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Username Post: Best oils for old classic        (Topic#352974)
Mikeky 
Poster
Posts: 6

Reg: 09-12-18
09-13-18 03:08 PM - Post#2746066    

I have just finished rebuilding my 1954 Chevy Belair, 235 ci engine. I bored .030 over, everything new except the crank. I'm breaking in now, I'm at about 500 miles using a good 30w, high zinc and phosphorus break in oil. What do you great people recommend as a good oil to run after break in? I have read about these old engines needing high zinc, but not sure what weight...10w 40? 10w 30? stick with a straight 30w? It's been years since I've owned an old car, and I know oils have changed drastically. This car will be a weekend get away car for my wife and I, 300 to 400 mile trips, at 65 to 70 mph speeds. Want to get the most out of my rebuild!!



 

Chevs of the 40s

Bel Air kiwi 
"3rd Year" Silver Supporting Member
Posts: 4325
Bel Air kiwi
Loc: New Zealand
Reg: 04-24-14
09-13-18 03:48 PM - Post#2746069    
    In response to Mikeky

Hi Mikeky, welcome. I would ask your engine builder who set all the clearances in the bearings and rings what they intended.

Otherwise, I would go to the online manual for the factory recommendations.

You may find that touring at 65-70Mph may be a bit too high for good economy and engine life. If you really need this level of speed then you probably need more gears or the 3.55:1 auto rear end to replace the 4.11 in manual cars. (May be a 3.77:1 by 53-54.?)

Cheers Kiwi

48 3100 RHD, 51 Deluxe 4DR RHD, 51 Bel Air parts car, 52 Bel Air P-Glide LHD. Others 23T, 32 Tudor, 58 Edsel pacer 4DR HDT, 79 F250 351C RHD. 69,70,82 Capri. No mobile, no TV, and no Jap cars.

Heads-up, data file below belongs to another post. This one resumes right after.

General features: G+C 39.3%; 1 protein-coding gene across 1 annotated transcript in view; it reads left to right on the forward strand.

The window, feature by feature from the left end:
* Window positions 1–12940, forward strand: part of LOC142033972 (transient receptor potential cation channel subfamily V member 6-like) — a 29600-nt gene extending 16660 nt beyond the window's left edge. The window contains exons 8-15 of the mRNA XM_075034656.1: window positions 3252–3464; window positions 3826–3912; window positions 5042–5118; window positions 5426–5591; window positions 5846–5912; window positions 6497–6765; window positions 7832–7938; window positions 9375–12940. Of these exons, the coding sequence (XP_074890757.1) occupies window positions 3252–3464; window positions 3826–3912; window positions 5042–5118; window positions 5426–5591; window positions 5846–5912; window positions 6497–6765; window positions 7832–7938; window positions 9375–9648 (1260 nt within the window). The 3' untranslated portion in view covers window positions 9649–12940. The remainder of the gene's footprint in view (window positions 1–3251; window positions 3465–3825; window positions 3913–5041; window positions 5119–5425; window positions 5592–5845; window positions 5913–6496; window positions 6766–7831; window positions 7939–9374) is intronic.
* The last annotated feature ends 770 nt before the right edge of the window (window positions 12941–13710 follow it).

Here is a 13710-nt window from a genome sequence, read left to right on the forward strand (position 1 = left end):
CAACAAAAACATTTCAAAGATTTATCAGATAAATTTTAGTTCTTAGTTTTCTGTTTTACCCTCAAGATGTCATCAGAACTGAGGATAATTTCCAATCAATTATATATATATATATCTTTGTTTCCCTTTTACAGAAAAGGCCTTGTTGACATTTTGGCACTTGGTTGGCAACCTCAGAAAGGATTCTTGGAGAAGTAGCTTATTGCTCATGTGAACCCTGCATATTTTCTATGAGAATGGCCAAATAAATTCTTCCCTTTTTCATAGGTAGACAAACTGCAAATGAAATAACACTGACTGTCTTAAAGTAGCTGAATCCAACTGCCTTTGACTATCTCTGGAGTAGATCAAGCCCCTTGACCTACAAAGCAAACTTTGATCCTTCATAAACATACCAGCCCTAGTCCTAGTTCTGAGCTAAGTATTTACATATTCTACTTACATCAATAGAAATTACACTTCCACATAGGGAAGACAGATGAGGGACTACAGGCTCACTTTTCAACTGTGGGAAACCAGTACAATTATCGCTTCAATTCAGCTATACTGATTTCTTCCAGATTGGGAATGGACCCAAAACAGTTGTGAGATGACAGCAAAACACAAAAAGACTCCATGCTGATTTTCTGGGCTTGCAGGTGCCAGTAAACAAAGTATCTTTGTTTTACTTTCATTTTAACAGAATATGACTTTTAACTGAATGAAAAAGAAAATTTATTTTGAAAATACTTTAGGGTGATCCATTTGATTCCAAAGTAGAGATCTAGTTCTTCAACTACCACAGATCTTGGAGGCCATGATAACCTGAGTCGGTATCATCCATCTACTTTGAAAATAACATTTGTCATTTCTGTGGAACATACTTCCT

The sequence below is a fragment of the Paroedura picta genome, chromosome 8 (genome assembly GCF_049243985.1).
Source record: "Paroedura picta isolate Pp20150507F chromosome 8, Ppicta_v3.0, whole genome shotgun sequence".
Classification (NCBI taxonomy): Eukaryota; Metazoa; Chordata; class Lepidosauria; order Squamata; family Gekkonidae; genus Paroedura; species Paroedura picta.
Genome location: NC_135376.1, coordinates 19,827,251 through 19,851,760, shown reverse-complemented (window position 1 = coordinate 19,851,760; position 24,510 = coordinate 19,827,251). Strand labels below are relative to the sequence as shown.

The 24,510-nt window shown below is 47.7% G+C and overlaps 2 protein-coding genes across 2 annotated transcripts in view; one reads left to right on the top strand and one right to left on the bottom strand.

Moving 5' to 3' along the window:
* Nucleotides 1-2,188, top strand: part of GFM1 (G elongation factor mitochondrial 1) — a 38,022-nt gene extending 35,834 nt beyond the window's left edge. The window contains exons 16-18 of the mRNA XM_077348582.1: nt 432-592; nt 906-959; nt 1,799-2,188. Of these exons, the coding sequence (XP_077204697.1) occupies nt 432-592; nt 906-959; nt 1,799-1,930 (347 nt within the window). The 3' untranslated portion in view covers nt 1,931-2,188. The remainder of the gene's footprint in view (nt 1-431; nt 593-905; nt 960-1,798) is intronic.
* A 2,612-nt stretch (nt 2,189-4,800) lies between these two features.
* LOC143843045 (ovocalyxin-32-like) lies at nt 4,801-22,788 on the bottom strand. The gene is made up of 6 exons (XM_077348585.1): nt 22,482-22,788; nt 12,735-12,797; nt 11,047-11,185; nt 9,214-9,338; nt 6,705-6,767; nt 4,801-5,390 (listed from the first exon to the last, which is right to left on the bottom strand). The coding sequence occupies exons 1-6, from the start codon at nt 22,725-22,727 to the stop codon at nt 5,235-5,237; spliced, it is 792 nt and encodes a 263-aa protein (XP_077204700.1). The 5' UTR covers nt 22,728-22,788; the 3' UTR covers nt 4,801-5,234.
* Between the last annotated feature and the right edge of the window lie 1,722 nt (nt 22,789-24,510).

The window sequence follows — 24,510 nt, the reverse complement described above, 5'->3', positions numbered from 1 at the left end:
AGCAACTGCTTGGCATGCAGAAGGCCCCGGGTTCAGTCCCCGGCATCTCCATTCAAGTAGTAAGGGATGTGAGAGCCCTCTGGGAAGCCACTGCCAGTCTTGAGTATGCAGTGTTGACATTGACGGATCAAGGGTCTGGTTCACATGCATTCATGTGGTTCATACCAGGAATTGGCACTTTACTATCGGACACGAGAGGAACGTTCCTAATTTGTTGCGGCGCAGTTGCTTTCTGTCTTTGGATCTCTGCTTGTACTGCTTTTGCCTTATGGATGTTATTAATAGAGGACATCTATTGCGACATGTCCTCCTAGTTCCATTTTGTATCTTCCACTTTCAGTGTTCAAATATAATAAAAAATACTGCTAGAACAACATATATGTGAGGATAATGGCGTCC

"They made a desert and called it peace." Tacitus


 
Gene_Schneider 
Ultra Senior Member
Posts: 12158

Loc: Wisconsin..USA
Reg: 09-27-02
09-13-18 07:28 PM - Post#2746100    
    In response to Bel Air kiwi

First off there is no such thing as 30W oil It will be just #30 as it is not tested for winter temperature.
An engine should be broken-in with a light oil. When the 1954 was new Chevrolet used and recommended #10, today I would use 5W-20 as #10 is no longer available.
Once broken -in 10W-30 will be a good choice. A 1954 straight 6 had fairly low cam to lifter pressure so no additives are necessary. There is enough zinc and moly in 10W-30 oil.

A 1954 will have a 3.70 rear end (3.54 if Power Glide) and 65-70 should be a comfortable speed after you get 2000 miles on it. That speed is OK now for shorter distances.

When your'54 was new there was next to no zinc in the oil and they never wore out camshafts.

ChevGene 1934 Master sedan 1939 Master DeLuxe Town Sedan 1950 Styline DeLuxe Power Glide 1957 Nomad 283 PG 1963 Corvair Convertible


Edited by Gene_Schneider on 09-13-18 07:30 PM. Reason for edit: No reason given.

 
Bad56Sedan 
"12th Year" Gold Supporting Member
Posts: 967
Bad56Sedan
Loc: Pasadena, Texas
Reg: 04-29-04
09-13-18 07:32 PM - Post#2746101    
    In response to Mikeky

First off I'm not a chemist or a ironologist,
This just maybe a question for those that chime in,
What about switching to mobil1 synthetic oil?
Just a question,
I have heard reasons for and against,
My situation is a bit different, small block, ran typical 10w30 twice, actually rinsed motor out then switched to 10w30 mobil1 syn.
No issues, just a thought.



VC56S 2 door Sedan, 38 Years



 
Mikeky 
Poster
Posts: 6

Reg: 09-12-18
09-14-18 06:23 AM - Post#2746132